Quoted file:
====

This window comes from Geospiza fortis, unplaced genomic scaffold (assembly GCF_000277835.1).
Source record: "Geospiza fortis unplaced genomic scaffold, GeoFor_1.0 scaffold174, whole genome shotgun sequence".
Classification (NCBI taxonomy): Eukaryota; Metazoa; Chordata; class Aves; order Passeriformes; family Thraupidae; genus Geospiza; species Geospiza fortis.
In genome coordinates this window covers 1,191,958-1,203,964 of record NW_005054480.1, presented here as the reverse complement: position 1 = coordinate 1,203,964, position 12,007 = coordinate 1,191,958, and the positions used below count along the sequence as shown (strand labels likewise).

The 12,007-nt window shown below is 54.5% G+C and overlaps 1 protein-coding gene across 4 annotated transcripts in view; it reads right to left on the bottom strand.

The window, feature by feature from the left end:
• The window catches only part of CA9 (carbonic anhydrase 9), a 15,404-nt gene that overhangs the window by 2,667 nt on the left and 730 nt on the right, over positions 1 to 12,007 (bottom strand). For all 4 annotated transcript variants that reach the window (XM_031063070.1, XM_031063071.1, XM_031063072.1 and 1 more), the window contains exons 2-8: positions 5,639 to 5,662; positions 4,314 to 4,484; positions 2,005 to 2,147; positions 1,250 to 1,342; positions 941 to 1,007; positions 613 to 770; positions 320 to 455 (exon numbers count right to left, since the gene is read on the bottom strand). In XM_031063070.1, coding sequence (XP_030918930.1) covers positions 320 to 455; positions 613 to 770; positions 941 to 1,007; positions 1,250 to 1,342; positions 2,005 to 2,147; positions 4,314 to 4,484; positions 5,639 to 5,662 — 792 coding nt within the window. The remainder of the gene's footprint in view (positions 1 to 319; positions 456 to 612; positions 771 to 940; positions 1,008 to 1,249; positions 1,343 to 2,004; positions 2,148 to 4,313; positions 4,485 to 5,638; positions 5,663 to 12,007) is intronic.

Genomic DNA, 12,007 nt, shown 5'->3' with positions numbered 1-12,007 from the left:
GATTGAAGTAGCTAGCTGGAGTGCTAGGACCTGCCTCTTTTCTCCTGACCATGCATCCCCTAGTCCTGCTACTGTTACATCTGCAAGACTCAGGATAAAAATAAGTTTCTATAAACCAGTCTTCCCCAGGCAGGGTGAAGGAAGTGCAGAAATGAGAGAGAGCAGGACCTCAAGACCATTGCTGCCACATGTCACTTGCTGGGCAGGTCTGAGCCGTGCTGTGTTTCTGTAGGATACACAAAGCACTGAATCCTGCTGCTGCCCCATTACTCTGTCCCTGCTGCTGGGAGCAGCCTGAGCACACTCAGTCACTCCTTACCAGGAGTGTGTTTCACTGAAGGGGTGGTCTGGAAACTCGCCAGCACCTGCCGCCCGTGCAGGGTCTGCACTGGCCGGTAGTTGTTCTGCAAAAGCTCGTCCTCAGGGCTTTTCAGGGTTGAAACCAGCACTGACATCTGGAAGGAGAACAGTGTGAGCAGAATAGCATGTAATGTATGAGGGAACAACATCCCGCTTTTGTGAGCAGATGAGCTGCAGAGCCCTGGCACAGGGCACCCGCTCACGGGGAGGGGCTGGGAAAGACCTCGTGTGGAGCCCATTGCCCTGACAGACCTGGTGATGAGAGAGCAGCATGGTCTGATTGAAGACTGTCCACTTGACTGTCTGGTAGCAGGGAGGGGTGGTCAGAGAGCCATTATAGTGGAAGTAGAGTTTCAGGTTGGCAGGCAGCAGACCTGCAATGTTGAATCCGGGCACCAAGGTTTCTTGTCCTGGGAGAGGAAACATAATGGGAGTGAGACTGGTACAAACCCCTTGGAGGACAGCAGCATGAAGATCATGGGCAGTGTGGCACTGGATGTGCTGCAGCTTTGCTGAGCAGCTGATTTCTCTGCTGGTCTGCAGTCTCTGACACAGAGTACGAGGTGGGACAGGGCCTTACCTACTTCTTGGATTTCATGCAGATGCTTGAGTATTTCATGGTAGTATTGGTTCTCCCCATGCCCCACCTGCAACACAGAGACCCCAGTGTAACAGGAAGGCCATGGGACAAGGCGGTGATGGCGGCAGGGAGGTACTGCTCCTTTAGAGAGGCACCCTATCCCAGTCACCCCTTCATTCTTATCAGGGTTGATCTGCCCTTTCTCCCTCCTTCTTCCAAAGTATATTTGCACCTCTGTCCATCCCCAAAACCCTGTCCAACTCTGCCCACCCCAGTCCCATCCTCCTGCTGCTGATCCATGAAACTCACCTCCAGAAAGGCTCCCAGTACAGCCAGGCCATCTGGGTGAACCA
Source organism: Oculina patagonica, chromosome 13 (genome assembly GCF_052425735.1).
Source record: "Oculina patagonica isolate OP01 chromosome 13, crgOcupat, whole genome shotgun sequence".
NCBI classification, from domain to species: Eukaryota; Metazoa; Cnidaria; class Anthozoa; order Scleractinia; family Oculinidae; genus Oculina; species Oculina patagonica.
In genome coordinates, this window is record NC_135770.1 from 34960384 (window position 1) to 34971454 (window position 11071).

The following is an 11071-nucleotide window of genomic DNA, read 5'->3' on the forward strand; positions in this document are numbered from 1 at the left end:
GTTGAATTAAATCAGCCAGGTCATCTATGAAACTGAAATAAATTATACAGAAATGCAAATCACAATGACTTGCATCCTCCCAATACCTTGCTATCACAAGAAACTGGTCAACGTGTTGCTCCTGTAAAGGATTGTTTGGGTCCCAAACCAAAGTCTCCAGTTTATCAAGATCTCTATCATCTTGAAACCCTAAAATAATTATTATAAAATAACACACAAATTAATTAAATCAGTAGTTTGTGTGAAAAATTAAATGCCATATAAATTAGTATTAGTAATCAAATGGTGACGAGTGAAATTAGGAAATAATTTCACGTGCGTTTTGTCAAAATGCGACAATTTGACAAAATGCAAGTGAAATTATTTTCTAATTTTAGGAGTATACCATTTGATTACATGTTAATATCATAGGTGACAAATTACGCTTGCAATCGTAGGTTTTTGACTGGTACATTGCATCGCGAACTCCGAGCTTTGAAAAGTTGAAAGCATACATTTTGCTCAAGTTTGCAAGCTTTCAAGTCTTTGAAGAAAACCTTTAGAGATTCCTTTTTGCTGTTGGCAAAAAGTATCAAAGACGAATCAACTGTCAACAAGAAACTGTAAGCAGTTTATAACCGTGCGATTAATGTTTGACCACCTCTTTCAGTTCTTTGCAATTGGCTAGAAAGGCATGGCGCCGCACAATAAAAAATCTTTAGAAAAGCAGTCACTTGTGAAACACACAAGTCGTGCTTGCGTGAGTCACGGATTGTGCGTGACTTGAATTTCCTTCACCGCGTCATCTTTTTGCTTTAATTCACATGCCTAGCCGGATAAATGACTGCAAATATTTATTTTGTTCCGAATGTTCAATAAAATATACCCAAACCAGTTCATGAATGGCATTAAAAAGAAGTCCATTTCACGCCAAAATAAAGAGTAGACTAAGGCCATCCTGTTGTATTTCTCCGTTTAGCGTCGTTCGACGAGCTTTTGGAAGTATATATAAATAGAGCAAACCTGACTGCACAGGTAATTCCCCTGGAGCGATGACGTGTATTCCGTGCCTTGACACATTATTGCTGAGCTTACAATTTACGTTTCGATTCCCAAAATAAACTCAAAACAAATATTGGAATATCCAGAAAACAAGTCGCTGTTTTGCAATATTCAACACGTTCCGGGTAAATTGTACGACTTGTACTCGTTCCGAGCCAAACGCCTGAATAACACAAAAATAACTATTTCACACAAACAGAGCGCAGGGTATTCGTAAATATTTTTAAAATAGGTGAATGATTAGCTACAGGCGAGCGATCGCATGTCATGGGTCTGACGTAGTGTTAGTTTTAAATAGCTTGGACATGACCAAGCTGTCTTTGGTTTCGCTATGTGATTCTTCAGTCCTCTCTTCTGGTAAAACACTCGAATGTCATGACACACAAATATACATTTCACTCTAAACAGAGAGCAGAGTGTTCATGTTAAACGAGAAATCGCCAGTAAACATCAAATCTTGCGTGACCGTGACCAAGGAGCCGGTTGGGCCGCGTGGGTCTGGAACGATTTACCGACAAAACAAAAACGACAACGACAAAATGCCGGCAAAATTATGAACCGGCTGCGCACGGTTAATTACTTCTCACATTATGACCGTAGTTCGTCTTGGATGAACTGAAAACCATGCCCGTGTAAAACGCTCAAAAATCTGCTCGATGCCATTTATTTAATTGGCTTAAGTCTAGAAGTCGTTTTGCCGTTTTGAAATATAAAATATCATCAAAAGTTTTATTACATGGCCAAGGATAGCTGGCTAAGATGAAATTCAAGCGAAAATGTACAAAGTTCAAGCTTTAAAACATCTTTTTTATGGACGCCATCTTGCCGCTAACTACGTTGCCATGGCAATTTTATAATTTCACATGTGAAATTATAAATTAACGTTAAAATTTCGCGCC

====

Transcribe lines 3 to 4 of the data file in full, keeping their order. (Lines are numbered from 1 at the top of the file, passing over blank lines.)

Classification (NCBI taxonomy): Eukaryota; Metazoa; Chordata; class Aves; order Passeriformes; family Thraupidae; genus Geospiza; species Geospiza fortis.
In genome coordinates this window covers 1,191,958-1,203,964 of record NW_005054480.1, presented here as the reverse complement: position 1 = coordinate 1,203,964, position 12,007 = coordinate 1,191,958, and the positions used below count along the sequence as shown (strand labels likewise).